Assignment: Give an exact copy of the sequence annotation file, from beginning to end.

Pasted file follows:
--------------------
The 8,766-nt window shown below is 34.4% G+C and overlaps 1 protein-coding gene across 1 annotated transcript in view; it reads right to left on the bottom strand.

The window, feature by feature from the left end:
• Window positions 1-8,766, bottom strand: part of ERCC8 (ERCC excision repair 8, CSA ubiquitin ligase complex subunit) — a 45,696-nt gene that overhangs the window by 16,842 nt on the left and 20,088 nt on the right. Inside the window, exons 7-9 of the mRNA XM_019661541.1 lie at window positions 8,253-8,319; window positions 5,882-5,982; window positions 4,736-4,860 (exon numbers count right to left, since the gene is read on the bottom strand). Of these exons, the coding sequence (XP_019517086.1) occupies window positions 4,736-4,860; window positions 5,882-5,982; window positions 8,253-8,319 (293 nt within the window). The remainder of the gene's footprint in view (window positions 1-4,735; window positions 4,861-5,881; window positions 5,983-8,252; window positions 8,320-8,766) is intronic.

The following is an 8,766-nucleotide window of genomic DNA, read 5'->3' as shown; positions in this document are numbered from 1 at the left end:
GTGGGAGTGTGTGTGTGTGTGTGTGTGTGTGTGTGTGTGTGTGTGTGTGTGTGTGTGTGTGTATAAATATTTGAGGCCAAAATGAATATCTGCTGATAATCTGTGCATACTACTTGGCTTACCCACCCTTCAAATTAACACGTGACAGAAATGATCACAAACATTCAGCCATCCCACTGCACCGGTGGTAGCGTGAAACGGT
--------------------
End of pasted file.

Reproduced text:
The 8,766-nt window shown below is 34.4% G+C and overlaps 1 protein-coding gene across 1 annotated transcript in view; it reads right to left on the bottom strand.

The window, feature by feature from the left end:
• Window positions 1-8,766, bottom strand: part of ERCC8 (ERCC excision repair 8, CSA ubiquitin ligase complex subunit) — a 45,696-nt gene that overhangs the window by 16,842 nt on the left and 20,088 nt on the right. Inside the window, exons 7-9 of the mRNA XM_019661541.1 lie at window positions 8,253-8,319; window positions 5,882-5,982; window positions 4,736-4,860 (exon numbers count right to left, since the gene is read on the bottom strand). Of these exons, the coding sequence (XP_019517086.1) occupies window positions 4,736-4,860; window positions 5,882-5,982; window positions 8,253-8,319 (293 nt within the window). The remainder of the gene's footprint in view (window positions 1-4,735; window positions 4,861-5,881; window positions 5,983-8,252; window positions 8,320-8,766) is intronic.

The following is an 8,766-nucleotide window of genomic DNA, read 5'->3' as shown; positions in this document are numbered from 1 at the left end:
GTGGGAGTGTGTGTGTGTGTGTGTGTGTGTGTGTGTGTGTGTGTGTGTGTGTGTGTGTGTGTATAAATATTTGAGGCCAAAATGAATATCTGCTGATAATCTGTGCATACTACTTGGCTTACCCACCCTTCAAATTAACACGTGACAGAAATGATCACAAACATTCAGCCATCCCACTGCACCGGTGGTAGCGTGAAACGGT